Our stuff! Alloy of Law by Brandon Sanderson, Shades of Milk and Honey by Mary Robinette Kowal, (and lots of things narrated by Mary), and Dan Wells’ John Cleaver trilogy.

Writing Excuses 7.9: Microcasting

Brandon, Dan, Mary, and Howard field questions from Twitter, including what to do if you don’t like your characters, keeping your plot on track, and how grounded in real geography your urban fantasy should be. There is also a question about bacon.

Write what one of your characters would write if that character had a blog.

One Salt Sea by Seanan McGuire, narrated by Mary Robinette Kowal

Writing Excuses 7.11: More Microcasting

Brandon, Dan, Mary, and Howard field seven questions in fifteen minutes and forty-two seconds: a new land-speed record!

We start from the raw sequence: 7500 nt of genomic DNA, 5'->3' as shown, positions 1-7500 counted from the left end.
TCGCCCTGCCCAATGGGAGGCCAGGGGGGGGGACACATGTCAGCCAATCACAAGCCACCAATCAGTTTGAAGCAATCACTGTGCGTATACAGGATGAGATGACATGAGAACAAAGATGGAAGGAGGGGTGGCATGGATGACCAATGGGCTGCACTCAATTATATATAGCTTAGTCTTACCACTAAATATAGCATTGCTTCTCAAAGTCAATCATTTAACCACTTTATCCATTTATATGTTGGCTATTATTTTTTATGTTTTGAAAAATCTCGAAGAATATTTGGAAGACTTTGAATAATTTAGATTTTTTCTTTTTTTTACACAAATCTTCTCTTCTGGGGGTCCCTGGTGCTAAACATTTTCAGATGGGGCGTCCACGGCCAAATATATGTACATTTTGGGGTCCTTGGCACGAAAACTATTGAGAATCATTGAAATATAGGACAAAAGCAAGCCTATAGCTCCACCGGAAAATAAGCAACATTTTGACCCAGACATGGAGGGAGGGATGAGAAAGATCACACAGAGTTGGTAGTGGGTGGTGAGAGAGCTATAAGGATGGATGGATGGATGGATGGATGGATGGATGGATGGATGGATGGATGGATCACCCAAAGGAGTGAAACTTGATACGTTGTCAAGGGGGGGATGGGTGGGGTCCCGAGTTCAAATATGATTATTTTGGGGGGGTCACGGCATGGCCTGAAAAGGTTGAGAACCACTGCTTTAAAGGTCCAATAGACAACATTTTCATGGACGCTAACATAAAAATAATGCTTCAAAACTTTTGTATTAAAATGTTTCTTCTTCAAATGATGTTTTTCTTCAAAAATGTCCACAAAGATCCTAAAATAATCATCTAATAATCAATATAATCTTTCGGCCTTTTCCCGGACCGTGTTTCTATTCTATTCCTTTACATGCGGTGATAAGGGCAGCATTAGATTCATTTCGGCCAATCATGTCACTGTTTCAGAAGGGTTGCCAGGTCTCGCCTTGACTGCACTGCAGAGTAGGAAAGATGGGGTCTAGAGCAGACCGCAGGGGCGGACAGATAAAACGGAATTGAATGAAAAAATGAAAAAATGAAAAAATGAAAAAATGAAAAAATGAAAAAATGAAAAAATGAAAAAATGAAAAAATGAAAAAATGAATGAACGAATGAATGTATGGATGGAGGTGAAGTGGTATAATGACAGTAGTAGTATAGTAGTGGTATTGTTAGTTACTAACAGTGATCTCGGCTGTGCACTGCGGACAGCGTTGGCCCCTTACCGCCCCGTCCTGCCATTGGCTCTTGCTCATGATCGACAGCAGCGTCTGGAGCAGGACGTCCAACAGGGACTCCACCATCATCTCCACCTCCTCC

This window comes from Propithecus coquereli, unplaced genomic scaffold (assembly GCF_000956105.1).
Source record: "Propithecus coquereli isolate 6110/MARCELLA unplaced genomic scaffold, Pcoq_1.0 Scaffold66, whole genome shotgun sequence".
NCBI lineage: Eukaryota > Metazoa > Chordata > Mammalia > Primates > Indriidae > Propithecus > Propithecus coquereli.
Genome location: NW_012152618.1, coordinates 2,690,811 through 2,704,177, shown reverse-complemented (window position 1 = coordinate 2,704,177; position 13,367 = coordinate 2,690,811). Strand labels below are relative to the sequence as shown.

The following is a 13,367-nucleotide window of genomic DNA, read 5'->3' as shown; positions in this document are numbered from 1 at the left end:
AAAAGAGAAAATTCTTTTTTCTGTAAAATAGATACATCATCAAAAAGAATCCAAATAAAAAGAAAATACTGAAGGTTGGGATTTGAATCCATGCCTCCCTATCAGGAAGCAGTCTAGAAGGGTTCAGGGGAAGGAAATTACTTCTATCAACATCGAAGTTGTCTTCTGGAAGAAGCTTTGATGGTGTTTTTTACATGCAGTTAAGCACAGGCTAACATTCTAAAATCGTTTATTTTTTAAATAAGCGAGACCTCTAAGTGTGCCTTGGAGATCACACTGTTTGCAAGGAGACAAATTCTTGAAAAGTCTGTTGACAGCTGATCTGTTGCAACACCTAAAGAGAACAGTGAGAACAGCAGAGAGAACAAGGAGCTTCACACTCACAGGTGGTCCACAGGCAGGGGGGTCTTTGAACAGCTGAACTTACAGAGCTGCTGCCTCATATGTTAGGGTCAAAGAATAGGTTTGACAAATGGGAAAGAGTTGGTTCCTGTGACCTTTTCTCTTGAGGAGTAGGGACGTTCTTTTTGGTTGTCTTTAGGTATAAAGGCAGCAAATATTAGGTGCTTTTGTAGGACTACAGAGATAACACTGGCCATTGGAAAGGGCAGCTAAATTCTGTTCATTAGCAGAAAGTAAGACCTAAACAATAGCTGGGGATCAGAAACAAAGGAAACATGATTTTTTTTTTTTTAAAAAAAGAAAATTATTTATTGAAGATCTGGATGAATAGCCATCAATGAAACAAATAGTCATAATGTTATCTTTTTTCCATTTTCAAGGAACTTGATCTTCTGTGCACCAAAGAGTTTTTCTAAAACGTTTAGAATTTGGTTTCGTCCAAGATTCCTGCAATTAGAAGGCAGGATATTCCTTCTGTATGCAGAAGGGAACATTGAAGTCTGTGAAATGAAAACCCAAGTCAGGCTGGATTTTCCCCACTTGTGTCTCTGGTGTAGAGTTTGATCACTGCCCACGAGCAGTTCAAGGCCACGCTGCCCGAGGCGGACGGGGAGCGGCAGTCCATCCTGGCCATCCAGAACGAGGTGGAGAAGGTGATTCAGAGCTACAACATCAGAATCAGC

Listener Bill Housely provided this one—a lone woman who runs an orbital refueling post makes first contact when some aliens arrive in desperate need of fuel.

Persuasion, by Jane Austen. Note that there are lots of available recordings. We recommend something unabridged, like the version linked here.

Writing Excuses 7.12: Writing the Omniscient Viewpoint

Brandon, Mary, and Howard talk about the strengths of the omniscient POV, how to use it well, and what pitfalls to avoid.

1) Stick an omniscient narrator scene in between two 3rd-person limited scenes. 2) Have two characters carry on a dialog which is out of sync with what each of them are thinking.

Acacia, by David Anthony Durham, narrated by  Dick Hill

Writing Excuses 7.14: Writing Excuses